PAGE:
The Brits have come. British productions and talent triumphed last night (7 June 2009) on Broadway at the 63rd annual Tony Awards, with Billy Elliot, the quintessentially English working-class screen-to-stage musical, leading the charge (See News, 5 May 2009). Billy Elliot’s astonishing total of ten wins – converted from its 15 nominations – was more than three times as many as any other 2009 Tony winner. It’s a record for a British musical, and it raises the musical’s overall number of international awards up to 73.

In addition to the most coveted prize of Best Musical, Billy Elliot took home Best Book (by Lee Hall) and also prizes for almost every member of the reunited London creative team: Best Direction of a Musical (Stephen Daldry), Choreography (Peter Darling), Orchestrations (Martin Koch – in a tie with the orchestrators of US musical Next to Normal), Scenic Design (Ian MacNeil), Lighting (Rick Fisher) and Sound (Paul Arditti).

In the performance categories, there were two more Billy Elliot wins for some of the American cast (though Briton Haydn Gwynne, who made her Broadway debut reprising her original UK performance as dance teacher Mrs Wilkinson, missed out): Best Performance by a Featured Actor in a Musical for Gregory Jbara and Best Performance by a Leading Actor in a Musical for the three boys - David Alvarez, Trent Kowalik (who has also performed in the show in London) and Kiril Kulish - who alternate in the title role.

At the Tony Awards ceremony hosted by Neil Patrick Harris at New York’s Radio City Music Hall, the star-studded 6,000 strong audience rose to their feet to give the three Billys a standing ovation when they were given their prize. Shortly after, Liza Minnelli presented the Best Musical to Elton John, Stephen Daldry and producers Eric Fellner and Sally Greene, who were joined on stage by the boys, along with the rest of the cast and production team.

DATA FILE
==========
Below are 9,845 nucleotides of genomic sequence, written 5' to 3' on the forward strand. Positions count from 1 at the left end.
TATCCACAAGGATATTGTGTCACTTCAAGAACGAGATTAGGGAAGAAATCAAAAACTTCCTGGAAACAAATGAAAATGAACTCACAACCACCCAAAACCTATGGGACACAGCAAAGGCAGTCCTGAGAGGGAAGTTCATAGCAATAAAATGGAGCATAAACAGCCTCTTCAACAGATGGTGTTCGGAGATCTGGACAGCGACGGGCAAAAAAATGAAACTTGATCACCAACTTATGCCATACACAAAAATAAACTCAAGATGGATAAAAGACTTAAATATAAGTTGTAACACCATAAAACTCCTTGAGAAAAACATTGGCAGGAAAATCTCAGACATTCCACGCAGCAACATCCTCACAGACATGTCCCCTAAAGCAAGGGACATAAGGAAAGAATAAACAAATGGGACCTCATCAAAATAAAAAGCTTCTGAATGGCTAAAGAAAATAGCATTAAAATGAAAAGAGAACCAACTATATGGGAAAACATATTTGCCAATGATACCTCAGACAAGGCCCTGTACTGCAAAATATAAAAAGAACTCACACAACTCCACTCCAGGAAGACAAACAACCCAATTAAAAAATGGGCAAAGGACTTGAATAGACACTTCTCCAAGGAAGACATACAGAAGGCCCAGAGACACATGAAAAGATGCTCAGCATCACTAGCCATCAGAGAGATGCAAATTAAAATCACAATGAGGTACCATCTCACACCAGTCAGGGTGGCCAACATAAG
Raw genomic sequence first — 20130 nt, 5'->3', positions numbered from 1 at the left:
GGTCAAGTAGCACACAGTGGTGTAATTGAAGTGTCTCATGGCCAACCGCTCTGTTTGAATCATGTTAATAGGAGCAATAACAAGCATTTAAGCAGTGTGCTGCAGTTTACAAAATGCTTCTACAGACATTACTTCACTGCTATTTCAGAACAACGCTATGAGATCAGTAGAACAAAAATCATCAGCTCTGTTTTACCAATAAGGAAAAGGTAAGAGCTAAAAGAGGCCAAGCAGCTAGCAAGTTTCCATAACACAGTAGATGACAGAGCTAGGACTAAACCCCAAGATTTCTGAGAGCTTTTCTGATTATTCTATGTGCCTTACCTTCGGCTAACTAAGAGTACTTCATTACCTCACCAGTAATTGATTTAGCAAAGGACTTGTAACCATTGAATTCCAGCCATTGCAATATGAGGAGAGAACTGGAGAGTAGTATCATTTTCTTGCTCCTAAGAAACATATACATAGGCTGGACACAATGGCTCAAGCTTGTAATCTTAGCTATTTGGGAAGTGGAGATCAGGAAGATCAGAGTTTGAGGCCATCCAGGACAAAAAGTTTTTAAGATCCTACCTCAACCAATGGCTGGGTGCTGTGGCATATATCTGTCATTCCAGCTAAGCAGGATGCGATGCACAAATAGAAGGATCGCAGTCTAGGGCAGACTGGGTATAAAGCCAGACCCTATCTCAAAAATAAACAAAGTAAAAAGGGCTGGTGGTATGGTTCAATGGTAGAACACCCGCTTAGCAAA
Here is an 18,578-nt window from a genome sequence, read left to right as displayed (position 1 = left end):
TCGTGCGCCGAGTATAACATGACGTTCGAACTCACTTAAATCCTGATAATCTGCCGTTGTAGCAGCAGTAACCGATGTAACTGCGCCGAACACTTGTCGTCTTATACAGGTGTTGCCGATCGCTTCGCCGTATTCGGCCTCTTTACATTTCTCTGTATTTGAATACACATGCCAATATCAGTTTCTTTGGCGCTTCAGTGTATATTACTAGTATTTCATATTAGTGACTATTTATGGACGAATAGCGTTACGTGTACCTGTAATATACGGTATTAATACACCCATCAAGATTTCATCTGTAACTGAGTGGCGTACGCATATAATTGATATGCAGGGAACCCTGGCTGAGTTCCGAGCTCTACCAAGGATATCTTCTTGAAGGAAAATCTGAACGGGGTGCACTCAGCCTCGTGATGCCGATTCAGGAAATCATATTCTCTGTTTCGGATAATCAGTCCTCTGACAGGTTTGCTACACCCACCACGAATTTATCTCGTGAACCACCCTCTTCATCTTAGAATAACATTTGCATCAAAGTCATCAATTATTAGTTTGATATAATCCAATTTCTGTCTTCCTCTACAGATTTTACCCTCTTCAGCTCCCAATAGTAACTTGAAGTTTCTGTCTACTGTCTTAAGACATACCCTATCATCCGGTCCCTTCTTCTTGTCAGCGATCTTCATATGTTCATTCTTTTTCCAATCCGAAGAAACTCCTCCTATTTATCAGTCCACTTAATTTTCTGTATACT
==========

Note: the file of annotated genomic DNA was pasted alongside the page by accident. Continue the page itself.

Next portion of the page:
Based on the 2000 film by the same creative team and set against the North-eastern mining strikes of the 1980s, Billy Elliot recounts the tale of a motherless boy whose father wants him to learn to box but who instead discovers a love for ballet that leads him from secret lessons to a place at the Royal Ballet School. The musical had its world premiere in May 2005 at the West End’s Victoria Palace, where it’s still running. The production on Broadway, where a glossary of the vernacular is included in programmes, opened to critical raves on 13 November 2008 (See The Goss, 14 Nov 2008).


Stephen Daldry wasn’t the only British director to be lauded last night. Matthew Warchus nabbed Best Direction of a Play. In fact, he was twice-nominated: for the Old Vic transfer of The Norman Conquests and for Yasmina Reza’s God of Carnage, another play first seen in London. He ended up scooping the director accolade for the latter – which also won Best Play – but his work on the former was recognised when the Alan Ayckbourn trilogy was named Best Revival of a Play.

Elsewhere, Brits triumphed in both Best Costume fields – from the nominated plays, Anthony Ward won for the Donmar Warehouse transfer of Schiller’s Mary Stuart, and from musicals, Tim Hatley was awarded for Shrek, the first big musical out of Sam Mendes’ Neal Street Productions’ stable – and octogenarian British actress Angela Lansbury received her fifth Tony Award last night, only the fifth actress to ever do so. This time the veteran took home Best Featured Actress in a Play for her performance as Madame Arcati in a revival of Noel Coward’s comedy Blithe Spirit. Collecting her prize, Lansbury said: "Being with all you Broadwayites is the greatest gift in my old age that I can possibly imagine."

For the full list of winners and nominees full shortlists in the 2009 Annual Antoinette Perry "Tony" Awards, visit www.tonyawards.com.